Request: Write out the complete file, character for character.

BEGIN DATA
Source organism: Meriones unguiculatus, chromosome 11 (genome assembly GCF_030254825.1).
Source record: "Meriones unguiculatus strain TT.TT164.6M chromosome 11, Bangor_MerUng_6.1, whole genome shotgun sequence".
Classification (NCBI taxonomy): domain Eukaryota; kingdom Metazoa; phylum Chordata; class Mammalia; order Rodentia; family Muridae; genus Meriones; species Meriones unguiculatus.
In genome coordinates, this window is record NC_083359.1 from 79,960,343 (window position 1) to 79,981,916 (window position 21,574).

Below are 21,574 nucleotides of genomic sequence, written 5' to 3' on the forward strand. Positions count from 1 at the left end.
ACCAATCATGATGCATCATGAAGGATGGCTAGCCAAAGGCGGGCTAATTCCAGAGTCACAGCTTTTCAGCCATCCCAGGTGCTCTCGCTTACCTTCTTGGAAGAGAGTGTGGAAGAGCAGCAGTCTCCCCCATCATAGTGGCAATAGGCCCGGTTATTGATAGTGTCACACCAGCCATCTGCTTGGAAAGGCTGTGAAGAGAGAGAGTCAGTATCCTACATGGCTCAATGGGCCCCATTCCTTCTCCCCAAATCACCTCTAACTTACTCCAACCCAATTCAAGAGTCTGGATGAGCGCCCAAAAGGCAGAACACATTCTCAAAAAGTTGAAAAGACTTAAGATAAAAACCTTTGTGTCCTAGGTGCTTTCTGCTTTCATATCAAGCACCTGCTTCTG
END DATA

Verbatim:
Source organism: Meriones unguiculatus, chromosome 11 (genome assembly GCF_030254825.1).
Source record: "Meriones unguiculatus strain TT.TT164.6M chromosome 11, Bangor_MerUng_6.1, whole genome shotgun sequence".
Classification (NCBI taxonomy): domain Eukaryota; kingdom Metazoa; phylum Chordata; class Mammalia; order Rodentia; family Muridae; genus Meriones; species Meriones unguiculatus.
In genome coordinates, this window is record NC_083359.1 from 79,960,343 (window position 1) to 79,981,916 (window position 21,574).

Below are 21,574 nucleotides of genomic sequence, written 5' to 3' on the forward strand. Positions count from 1 at the left end.
ACCAATCATGATGCATCATGAAGGATGGCTAGCCAAAGGCGGGCTAATTCCAGAGTCACAGCTTTTCAGCCATCCCAGGTGCTCTCGCTTACCTTCTTGGAAGAGAGTGTGGAAGAGCAGCAGTCTCCCCCATCATAGTGGCAATAGGCCCGGTTATTGATAGTGTCACACCAGCCATCTGCTTGGAAAGGCTGTGAAGAGAGAGAGTCAGTATCCTACATGGCTCAATGGGCCCCATTCCTTCTCCCCAAATCACCTCTAACTTACTCCAACCCAATTCAAGAGTCTGGATGAGCGCCCAAAAGGCAGAACACATTCTCAAAAAGTTGAAAAGACTTAAGATAAAAACCTTTGTGTCCTAGGTGCTTTCTGCTTTCATATCAAGCACCTGCTTCTG